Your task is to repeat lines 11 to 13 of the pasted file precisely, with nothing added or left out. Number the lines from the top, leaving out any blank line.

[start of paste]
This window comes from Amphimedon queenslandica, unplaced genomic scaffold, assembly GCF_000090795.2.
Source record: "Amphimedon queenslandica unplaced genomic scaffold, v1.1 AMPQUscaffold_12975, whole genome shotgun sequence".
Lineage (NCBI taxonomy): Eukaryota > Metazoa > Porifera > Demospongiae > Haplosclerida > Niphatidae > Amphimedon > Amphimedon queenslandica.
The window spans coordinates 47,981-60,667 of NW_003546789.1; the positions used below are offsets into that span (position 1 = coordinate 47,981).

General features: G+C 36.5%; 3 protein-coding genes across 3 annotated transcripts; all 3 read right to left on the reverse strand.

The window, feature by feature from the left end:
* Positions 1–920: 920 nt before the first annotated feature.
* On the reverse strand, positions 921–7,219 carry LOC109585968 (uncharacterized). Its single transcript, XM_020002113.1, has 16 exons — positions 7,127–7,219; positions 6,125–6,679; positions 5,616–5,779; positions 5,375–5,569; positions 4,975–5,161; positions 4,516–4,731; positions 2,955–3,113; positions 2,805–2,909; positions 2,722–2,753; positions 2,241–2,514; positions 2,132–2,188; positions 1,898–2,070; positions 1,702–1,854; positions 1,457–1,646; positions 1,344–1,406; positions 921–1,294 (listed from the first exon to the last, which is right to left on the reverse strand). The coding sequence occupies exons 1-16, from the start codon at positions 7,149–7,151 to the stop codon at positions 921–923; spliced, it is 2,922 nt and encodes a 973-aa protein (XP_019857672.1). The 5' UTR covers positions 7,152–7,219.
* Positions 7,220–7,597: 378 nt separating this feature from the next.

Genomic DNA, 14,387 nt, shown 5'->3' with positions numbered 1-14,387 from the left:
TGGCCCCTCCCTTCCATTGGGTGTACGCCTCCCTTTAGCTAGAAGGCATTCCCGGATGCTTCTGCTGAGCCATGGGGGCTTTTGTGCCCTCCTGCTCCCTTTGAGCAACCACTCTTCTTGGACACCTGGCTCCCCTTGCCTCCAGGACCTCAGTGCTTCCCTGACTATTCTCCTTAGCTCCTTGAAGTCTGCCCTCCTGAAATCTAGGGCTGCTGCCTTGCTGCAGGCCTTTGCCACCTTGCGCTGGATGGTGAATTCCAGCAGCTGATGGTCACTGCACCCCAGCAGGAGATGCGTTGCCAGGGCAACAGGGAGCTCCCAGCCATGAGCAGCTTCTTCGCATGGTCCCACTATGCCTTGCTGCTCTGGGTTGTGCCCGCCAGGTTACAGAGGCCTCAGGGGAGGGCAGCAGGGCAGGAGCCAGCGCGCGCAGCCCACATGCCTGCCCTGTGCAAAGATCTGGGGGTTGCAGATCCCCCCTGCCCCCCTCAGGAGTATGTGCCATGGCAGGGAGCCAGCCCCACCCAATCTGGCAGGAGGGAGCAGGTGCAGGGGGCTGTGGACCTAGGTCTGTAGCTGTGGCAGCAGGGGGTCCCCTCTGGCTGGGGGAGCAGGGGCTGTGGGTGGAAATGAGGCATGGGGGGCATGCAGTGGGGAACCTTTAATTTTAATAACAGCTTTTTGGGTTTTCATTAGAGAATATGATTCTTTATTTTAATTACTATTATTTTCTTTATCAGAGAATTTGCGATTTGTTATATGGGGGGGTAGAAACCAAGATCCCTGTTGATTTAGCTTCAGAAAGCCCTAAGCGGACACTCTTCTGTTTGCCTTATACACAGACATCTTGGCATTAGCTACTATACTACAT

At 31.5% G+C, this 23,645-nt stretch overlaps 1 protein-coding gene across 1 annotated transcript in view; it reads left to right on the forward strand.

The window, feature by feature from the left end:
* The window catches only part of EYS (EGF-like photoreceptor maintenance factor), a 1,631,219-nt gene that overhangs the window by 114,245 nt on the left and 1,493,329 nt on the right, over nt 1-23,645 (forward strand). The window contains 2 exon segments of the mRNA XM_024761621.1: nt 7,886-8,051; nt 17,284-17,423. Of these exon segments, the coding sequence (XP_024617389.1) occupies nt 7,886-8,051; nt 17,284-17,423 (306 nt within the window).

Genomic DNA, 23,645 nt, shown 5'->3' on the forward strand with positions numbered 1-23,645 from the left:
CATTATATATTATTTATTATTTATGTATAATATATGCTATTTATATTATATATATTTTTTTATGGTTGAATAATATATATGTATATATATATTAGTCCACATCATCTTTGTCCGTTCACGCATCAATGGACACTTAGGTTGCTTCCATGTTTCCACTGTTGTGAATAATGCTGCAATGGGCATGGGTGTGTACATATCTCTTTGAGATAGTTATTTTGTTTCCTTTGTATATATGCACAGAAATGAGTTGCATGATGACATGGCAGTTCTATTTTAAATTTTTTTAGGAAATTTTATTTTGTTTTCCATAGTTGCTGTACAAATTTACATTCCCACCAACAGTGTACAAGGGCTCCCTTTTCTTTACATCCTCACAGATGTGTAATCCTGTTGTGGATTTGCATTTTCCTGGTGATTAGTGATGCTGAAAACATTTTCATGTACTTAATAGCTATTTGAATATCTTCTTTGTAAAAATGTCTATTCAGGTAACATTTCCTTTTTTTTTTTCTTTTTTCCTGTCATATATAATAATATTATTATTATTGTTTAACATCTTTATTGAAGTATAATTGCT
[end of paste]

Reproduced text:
TGGCCCCTCCCTTCCATTGGGTGTACGCCTCCCTTTAGCTAGAAGGCATTCCCGGATGCTTCTGCTGAGCCATGGGGGCTTTTGTGCCCTCCTGCTCCCTTTGAGCAACCACTCTTCTTGGACACCTGGCTCCCCTTGCCTCCAGGACCTCAGTGCTTCCCTGACTATTCTCCTTAGCTCCTTGAAGTCTGCCCTCCTGAAATCTAGGGCTGCTGCCTTGCTGCAGGCCTTTGCCACCTTGCGCTGGATGGTGAATTCCAGCAGCTGATGGTCACTGCACCCCAGCAGGAGATGCGTTGCCAGGGCAACAGGGAGCTCCCAGCCATGAGCAGCTTCTTCGCATGGTCCCACTATGCCTTGCTGCTCTGGGTTGTGCCCGCCAGGTTACAGAGGCCTCAGGGGAGGGCAGCAGGGCAGGAGCCAGCGCGCGCAGCCCACATGCCTGCCCTGTGCAAAGATCTGGGGGTTGCAGATCCCCCCTGCCCCCCTCAGGAGTATGTGCCATGGCAGGGAGCCAGCCCCACCCAATCTGGCAGGAGGGAGCAGGTGCAGGGGGCTGTGGACCTAGGTCTGTAGCTGTGGCAGCAGGGGGTCCCCTCTGGCTGGGGGAGCAGGGGCTGTGGGTGGAAATGAGGCATGGGGGGCATGCAGTGGGGAACCTTTAATTTTAATAACAGCTTTTTGGGTTTTCATTAGAGAATATGATTCTTTATTTTAATTACTATTATTTTCTTTATCAGAGAATTTGCGATTTGTTATATGGGGGGGTAGAAACCAAGATCCCTGTTGATTTAGCTTCAGAAAGCCCTAAGCGGACACTCTTCTGTTTGCCTTATACACAGACATCTTGGCATTAGCTACTATACTACAT

At 31.5% G+C, this 23,645-nt stretch overlaps 1 protein-coding gene across 1 annotated transcript in view; it reads left to right on the forward strand.

The window, feature by feature from the left end: